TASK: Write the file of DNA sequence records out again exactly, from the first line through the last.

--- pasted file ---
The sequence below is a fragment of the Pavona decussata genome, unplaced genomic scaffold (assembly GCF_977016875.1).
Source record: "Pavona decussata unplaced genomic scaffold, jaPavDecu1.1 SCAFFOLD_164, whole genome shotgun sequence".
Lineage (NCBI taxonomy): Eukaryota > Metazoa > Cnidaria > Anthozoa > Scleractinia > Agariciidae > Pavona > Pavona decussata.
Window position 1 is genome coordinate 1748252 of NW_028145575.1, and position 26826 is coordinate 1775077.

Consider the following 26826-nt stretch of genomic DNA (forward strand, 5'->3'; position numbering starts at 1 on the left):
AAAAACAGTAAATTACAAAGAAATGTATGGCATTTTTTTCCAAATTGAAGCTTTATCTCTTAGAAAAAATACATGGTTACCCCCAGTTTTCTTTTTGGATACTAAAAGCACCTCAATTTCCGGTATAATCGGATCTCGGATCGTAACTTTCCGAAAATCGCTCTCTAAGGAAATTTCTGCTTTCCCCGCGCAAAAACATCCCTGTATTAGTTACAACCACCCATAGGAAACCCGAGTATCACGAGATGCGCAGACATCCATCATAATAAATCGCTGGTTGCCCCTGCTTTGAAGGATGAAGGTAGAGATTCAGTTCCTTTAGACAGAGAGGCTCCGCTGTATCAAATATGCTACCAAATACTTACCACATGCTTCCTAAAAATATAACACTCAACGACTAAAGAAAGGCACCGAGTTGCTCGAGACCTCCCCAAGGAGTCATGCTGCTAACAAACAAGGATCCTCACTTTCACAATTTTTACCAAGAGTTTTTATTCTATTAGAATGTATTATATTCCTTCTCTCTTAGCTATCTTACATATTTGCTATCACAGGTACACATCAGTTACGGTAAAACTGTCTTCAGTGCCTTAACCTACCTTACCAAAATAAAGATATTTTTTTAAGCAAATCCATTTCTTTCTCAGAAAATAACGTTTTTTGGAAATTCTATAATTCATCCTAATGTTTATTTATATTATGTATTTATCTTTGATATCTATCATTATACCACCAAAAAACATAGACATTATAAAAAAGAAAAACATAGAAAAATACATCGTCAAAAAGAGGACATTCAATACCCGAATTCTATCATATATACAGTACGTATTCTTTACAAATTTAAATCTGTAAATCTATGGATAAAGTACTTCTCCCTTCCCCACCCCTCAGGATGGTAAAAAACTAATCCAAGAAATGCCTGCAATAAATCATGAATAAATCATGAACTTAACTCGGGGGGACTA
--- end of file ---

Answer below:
The sequence below is a fragment of the Pavona decussata genome, unplaced genomic scaffold (assembly GCF_977016875.1).
Source record: "Pavona decussata unplaced genomic scaffold, jaPavDecu1.1 SCAFFOLD_164, whole genome shotgun sequence".
Lineage (NCBI taxonomy): Eukaryota > Metazoa > Cnidaria > Anthozoa > Scleractinia > Agariciidae > Pavona > Pavona decussata.
Window position 1 is genome coordinate 1748252 of NW_028145575.1, and position 26826 is coordinate 1775077.

Consider the following 26826-nt stretch of genomic DNA (forward strand, 5'->3'; position numbering starts at 1 on the left):
AAAAACAGTAAATTACAAAGAAATGTATGGCATTTTTTTCCAAATTGAAGCTTTATCTCTTAGAAAAAATACATGGTTACCCCCAGTTTTCTTTTTGGATACTAAAAGCACCTCAATTTCCGGTATAATCGGATCTCGGATCGTAACTTTCCGAAAATCGCTCTCTAAGGAAATTTCTGCTTTCCCCGCGCAAAAACATCCCTGTATTAGTTACAACCACCCATAGGAAACCCGAGTATCACGAGATGCGCAGACATCCATCATAATAAATCGCTGGTTGCCCCTGCTTTGAAGGATGAAGGTAGAGATTCAGTTCCTTTAGACAGAGAGGCTCCGCTGTATCAAATATGCTACCAAATACTTACCACATGCTTCCTAAAAATATAACACTCAACGACTAAAGAAAGGCACCGAGTTGCTCGAGACCTCCCCAAGGAGTCATGCTGCTAACAAACAAGGATCCTCACTTTCACAATTTTTACCAAGAGTTTTTATTCTATTAGAATGTATTATATTCCTTCTCTCTTAGCTATCTTACATATTTGCTATCACAGGTACACATCAGTTACGGTAAAACTGTCTTCAGTGCCTTAACCTACCTTACCAAAATAAAGATATTTTTTTAAGCAAATCCATTTCTTTCTCAGAAAATAACGTTTTTTGGAAATTCTATAATTCATCCTAATGTTTATTTATATTATGTATTTATCTTTGATATCTATCATTATACCACCAAAAAACATAGACATTATAAAAAAGAAAAACATAGAAAAATACATCGTCAAAAAGAGGACATTCAATACCCGAATTCTATCATATATACAGTACGTATTCTTTACAAATTTAAATCTGTAAATCTATGGATAAAGTACTTCTCCCTTCCCCACCCCTCAGGATGGTAAAAAACTAATCCAAGAAATGCCTGCAATAAATCATGAATAAATCATGAACTTAACTCGGGGGGACTA